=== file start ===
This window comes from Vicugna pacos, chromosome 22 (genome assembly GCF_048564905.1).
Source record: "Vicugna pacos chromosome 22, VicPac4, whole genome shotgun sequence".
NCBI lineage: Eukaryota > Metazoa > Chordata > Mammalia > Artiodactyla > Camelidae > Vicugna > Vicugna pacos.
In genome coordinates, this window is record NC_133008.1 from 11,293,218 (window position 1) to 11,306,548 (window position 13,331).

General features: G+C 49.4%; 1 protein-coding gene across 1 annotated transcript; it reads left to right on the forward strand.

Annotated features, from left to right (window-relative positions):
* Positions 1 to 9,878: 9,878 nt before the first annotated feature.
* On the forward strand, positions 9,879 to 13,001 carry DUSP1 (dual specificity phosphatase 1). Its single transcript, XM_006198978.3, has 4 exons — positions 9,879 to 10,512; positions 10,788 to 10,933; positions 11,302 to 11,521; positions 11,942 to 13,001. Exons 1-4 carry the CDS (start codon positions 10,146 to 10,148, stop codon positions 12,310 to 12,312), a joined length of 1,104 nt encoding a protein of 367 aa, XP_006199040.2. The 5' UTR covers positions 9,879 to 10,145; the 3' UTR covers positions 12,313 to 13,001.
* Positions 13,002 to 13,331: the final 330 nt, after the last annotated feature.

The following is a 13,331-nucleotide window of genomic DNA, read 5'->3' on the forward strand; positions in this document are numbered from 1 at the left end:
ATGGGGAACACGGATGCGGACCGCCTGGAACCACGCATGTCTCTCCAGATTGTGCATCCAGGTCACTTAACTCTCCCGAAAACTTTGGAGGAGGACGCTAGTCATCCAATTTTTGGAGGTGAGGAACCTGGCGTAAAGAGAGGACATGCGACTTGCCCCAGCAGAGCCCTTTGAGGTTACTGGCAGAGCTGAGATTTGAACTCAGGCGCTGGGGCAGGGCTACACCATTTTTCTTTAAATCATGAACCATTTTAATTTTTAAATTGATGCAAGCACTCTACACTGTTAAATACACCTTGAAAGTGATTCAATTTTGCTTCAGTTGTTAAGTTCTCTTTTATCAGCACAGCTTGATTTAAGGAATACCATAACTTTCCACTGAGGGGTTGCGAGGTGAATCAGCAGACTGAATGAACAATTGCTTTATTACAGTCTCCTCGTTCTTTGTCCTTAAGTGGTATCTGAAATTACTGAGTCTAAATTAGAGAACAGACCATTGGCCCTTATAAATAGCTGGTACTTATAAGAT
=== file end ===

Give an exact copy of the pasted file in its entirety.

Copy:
This window comes from Vicugna pacos, chromosome 22 (genome assembly GCF_048564905.1).
Source record: "Vicugna pacos chromosome 22, VicPac4, whole genome shotgun sequence".
NCBI lineage: Eukaryota > Metazoa > Chordata > Mammalia > Artiodactyla > Camelidae > Vicugna > Vicugna pacos.
In genome coordinates, this window is record NC_133008.1 from 11,293,218 (window position 1) to 11,306,548 (window position 13,331).

General features: G+C 49.4%; 1 protein-coding gene across 1 annotated transcript; it reads left to right on the forward strand.

Annotated features, from left to right (window-relative positions):
* Positions 1 to 9,878: 9,878 nt before the first annotated feature.
* On the forward strand, positions 9,879 to 13,001 carry DUSP1 (dual specificity phosphatase 1). Its single transcript, XM_006198978.3, has 4 exons — positions 9,879 to 10,512; positions 10,788 to 10,933; positions 11,302 to 11,521; positions 11,942 to 13,001. Exons 1-4 carry the CDS (start codon positions 10,146 to 10,148, stop codon positions 12,310 to 12,312), a joined length of 1,104 nt encoding a protein of 367 aa, XP_006199040.2. The 5' UTR covers positions 9,879 to 10,145; the 3' UTR covers positions 12,313 to 13,001.
* Positions 13,002 to 13,331: the final 330 nt, after the last annotated feature.

The following is a 13,331-nucleotide window of genomic DNA, read 5'->3' on the forward strand; positions in this document are numbered from 1 at the left end:
ATGGGGAACACGGATGCGGACCGCCTGGAACCACGCATGTCTCTCCAGATTGTGCATCCAGGTCACTTAACTCTCCCGAAAACTTTGGAGGAGGACGCTAGTCATCCAATTTTTGGAGGTGAGGAACCTGGCGTAAAGAGAGGACATGCGACTTGCCCCAGCAGAGCCCTTTGAGGTTACTGGCAGAGCTGAGATTTGAACTCAGGCGCTGGGGCAGGGCTACACCATTTTTCTTTAAATCATGAACCATTTTAATTTTTAAATTGATGCAAGCACTCTACACTGTTAAATACACCTTGAAAGTGATTCAATTTTGCTTCAGTTGTTAAGTTCTCTTTTATCAGCACAGCTTGATTTAAGGAATACCATAACTTTCCACTGAGGGGTTGCGAGGTGAATCAGCAGACTGAATGAACAATTGCTTTATTACAGTCTCCTCGTTCTTTGTCCTTAAGTGGTATCTGAAATTACTGAGTCTAAATTAGAGAACAGACCATTGGCCCTTATAAATAGCTGGTACTTATAAGAT